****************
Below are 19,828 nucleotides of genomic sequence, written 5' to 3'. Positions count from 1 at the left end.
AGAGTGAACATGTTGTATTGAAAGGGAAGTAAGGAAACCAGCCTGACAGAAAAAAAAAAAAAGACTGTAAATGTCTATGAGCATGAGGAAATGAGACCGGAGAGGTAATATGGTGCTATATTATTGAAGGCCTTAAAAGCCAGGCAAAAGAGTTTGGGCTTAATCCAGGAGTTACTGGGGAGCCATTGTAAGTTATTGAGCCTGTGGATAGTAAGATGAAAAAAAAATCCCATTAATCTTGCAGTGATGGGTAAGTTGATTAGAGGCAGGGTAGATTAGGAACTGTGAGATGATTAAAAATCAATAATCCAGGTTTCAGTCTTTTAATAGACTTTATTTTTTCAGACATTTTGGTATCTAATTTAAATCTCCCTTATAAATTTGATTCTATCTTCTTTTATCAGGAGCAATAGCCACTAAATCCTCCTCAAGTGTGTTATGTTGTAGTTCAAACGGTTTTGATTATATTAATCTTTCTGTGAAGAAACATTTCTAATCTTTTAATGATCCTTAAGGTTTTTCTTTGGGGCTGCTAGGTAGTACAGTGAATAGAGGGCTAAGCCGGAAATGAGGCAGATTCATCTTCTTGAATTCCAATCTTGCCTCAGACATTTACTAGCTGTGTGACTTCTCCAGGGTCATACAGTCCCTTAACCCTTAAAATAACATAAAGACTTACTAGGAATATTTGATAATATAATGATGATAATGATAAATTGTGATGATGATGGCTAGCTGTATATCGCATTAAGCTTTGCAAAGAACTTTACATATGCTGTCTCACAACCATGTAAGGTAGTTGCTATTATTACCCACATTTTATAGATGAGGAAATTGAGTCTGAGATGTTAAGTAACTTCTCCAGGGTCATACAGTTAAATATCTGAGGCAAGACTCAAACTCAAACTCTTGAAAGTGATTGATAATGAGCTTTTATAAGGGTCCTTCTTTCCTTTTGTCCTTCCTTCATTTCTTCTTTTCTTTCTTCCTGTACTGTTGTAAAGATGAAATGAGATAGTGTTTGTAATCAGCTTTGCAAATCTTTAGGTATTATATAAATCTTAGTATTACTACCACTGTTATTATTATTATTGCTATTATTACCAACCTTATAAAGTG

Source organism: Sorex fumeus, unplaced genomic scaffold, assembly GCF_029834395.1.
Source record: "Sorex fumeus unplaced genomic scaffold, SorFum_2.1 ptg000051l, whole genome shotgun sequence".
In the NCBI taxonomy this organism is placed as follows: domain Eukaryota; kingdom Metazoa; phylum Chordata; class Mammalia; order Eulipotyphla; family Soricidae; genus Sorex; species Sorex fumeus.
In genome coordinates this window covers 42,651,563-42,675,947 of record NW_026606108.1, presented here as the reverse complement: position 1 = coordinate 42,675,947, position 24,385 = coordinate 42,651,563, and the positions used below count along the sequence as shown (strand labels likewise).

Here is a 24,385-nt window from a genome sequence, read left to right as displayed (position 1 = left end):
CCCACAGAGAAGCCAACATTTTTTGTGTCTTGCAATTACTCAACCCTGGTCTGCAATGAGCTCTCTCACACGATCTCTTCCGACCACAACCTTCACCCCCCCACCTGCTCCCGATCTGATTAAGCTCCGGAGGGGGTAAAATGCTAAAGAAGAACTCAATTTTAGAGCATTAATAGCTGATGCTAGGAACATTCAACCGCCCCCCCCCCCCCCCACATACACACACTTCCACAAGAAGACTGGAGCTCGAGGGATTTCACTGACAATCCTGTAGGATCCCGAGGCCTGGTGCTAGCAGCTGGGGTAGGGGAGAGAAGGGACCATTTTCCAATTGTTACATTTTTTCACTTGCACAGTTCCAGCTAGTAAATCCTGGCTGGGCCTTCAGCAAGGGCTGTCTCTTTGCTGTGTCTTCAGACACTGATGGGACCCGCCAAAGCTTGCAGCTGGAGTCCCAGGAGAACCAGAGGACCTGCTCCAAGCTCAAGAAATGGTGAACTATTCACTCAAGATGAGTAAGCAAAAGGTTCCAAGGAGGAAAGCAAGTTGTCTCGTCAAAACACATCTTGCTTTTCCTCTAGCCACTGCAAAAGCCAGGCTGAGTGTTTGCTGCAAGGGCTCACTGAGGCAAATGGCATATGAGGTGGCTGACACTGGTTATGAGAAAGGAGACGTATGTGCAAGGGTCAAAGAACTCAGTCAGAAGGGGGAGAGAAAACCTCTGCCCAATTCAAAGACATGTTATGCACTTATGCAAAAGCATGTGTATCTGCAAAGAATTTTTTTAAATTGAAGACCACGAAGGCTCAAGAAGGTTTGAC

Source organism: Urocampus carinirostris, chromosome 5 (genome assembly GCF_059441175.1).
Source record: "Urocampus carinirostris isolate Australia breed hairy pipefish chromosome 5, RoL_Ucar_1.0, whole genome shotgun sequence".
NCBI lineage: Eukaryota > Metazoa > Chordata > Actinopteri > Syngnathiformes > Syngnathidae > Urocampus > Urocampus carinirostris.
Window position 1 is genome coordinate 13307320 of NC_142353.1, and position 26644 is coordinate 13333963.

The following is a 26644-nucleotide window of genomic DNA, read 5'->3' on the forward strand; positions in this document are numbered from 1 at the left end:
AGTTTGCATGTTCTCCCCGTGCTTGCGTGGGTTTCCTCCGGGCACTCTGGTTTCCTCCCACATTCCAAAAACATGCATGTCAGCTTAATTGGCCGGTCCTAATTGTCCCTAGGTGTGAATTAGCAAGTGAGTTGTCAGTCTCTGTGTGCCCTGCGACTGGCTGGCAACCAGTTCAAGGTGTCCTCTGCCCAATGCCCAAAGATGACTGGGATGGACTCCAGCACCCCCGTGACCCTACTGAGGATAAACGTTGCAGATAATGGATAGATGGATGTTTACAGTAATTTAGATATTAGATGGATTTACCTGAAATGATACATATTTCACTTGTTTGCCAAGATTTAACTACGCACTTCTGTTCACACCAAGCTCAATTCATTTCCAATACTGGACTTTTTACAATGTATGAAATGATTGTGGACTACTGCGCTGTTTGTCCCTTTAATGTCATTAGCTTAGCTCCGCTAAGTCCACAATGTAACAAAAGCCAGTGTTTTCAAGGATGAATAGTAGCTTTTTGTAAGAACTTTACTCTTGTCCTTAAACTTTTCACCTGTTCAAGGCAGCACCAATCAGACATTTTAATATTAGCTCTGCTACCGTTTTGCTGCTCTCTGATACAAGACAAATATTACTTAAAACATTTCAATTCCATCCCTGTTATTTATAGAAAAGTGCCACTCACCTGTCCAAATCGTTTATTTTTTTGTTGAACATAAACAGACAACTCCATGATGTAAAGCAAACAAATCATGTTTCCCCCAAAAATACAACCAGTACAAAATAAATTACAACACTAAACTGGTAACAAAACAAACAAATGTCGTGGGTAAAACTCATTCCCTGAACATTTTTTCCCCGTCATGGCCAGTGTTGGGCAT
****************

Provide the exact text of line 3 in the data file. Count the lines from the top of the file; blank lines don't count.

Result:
Source organism: Sorex fumeus, unplaced genomic scaffold, assembly GCF_029834395.1.